Information about donation cord blood

How is core blood procured?

Cord blood is procured after an uncomplicated delivery (vaginal or caesarean section) using a procedure which is not harmful to the mother or the newborn. The procurement process does not require the physician and midwife to change the usual delivery management procedure. The child is separated from the placenta by severing the umbilical cord at least 30-60 seconds after birth. While the placenta is still in the womb, the umbilical cord is disinfected after which the umbilical vein is pierced with a syringe connected to a bag, which enables the collection of as much of the blood remaining in the placenta as possible. In most cases the procurement process takes around 5 minutes, as after that time frame normal coagulation processes start taking place in the umbilical cord and placenta. Cord blood procurement is painless, simple and safe for the mother and child.

How to donate and how is it stored?

Core blood is stored in the Ana Rukavina Public Cord Blood Bank in the Clinical Department for Transfusion Medicine and Transplantation Biology of the University Hospital Centre Zagreb, Kišpatićeva 12.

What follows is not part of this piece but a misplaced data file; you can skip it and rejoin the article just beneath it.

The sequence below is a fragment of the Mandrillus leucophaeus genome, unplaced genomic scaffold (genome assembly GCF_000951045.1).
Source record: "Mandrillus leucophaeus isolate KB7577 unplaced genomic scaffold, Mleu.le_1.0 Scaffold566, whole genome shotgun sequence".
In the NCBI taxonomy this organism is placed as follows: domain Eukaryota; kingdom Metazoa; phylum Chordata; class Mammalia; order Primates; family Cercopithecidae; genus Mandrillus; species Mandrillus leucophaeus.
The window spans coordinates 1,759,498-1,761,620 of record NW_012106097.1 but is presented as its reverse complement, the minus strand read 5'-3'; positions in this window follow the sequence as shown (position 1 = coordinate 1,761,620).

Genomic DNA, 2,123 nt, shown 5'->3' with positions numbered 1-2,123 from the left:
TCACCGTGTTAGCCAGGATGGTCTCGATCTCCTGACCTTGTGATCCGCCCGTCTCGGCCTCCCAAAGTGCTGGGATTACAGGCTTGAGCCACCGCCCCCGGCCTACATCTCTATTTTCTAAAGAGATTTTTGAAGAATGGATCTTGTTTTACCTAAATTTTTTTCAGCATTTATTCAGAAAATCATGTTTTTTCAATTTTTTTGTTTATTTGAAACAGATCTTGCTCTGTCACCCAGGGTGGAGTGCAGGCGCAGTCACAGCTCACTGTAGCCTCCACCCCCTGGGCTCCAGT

Phone: 01 23 88 708
e-mail: [email protected]

You can donate cord blood for the public bank in 23 delivery centres in Croatia in which the Ana Rukavina Cord Blood Bank has conducted an education programme licensing the staff to procure cord blood. The delivery centres hold cord blood procurement kits, while the Bank organises the transportation of the procured blood from the delivery centre to the Bank.

Apart from the delivery centres in Zagreb, you can donate cord blood in other cities, such as: Rijeka, Pula, Split, Zadar, Šibenik, Dubrovnik, Metković, Knin, Osijek, Slavonski Brod, Karlovac, Sisak, Čakovec, Virovitica, Vinkovci, Koprivnica, Varaždin and Zabok.

In the delivery centres in Zagreb you can donate cord blood 24/7.

In the delivery centres outside Zagreb we can only collect donations on working days, that is from Sunday 3 P.M. until Friday 1 P.M. This is so because the process organisation depends on the working hours of delivery services, as cord blood must be processed and stored within 48 hours after the delivery of the child.

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